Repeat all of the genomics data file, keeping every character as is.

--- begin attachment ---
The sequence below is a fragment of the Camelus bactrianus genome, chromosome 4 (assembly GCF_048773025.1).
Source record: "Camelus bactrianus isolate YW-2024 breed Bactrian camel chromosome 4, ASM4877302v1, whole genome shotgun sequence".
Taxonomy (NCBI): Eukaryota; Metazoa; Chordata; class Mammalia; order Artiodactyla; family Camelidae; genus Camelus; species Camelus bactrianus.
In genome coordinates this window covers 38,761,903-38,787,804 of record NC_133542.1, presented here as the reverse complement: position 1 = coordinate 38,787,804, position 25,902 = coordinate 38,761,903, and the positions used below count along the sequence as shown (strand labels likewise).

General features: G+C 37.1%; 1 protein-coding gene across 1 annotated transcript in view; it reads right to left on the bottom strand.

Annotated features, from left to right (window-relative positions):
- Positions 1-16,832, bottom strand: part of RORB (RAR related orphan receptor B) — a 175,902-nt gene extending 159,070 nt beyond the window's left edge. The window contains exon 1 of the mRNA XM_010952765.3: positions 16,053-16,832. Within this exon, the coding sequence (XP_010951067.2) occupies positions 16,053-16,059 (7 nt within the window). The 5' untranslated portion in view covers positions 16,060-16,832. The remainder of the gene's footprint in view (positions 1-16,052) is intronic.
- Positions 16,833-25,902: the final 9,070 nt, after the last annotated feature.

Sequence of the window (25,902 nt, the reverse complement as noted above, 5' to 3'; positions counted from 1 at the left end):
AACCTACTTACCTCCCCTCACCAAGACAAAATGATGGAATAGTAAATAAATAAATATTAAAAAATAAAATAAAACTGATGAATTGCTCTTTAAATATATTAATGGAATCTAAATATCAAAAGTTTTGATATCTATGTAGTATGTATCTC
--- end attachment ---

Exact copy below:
The sequence below is a fragment of the Camelus bactrianus genome, chromosome 4 (assembly GCF_048773025.1).
Source record: "Camelus bactrianus isolate YW-2024 breed Bactrian camel chromosome 4, ASM4877302v1, whole genome shotgun sequence".
Taxonomy (NCBI): Eukaryota; Metazoa; Chordata; class Mammalia; order Artiodactyla; family Camelidae; genus Camelus; species Camelus bactrianus.
In genome coordinates this window covers 38,761,903-38,787,804 of record NC_133542.1, presented here as the reverse complement: position 1 = coordinate 38,787,804, position 25,902 = coordinate 38,761,903, and the positions used below count along the sequence as shown (strand labels likewise).

General features: G+C 37.1%; 1 protein-coding gene across 1 annotated transcript in view; it reads right to left on the bottom strand.

Annotated features, from left to right (window-relative positions):
- Positions 1-16,832, bottom strand: part of RORB (RAR related orphan receptor B) — a 175,902-nt gene extending 159,070 nt beyond the window's left edge. The window contains exon 1 of the mRNA XM_010952765.3: positions 16,053-16,832. Within this exon, the coding sequence (XP_010951067.2) occupies positions 16,053-16,059 (7 nt within the window). The 5' untranslated portion in view covers positions 16,060-16,832. The remainder of the gene's footprint in view (positions 1-16,052) is intronic.
- Positions 16,833-25,902: the final 9,070 nt, after the last annotated feature.

Sequence of the window (25,902 nt, the reverse complement as noted above, 5' to 3'; positions counted from 1 at the left end):
AACCTACTTACCTCCCCTCACCAAGACAAAATGATGGAATAGTAAATAAATAAATATTAAAAAATAAAATAAAACTGATGAATTGCTCTTTAAATATATTAATGGAATCTAAATATCAAAAGTTTTGATATCTATGTAGTATGTATCTC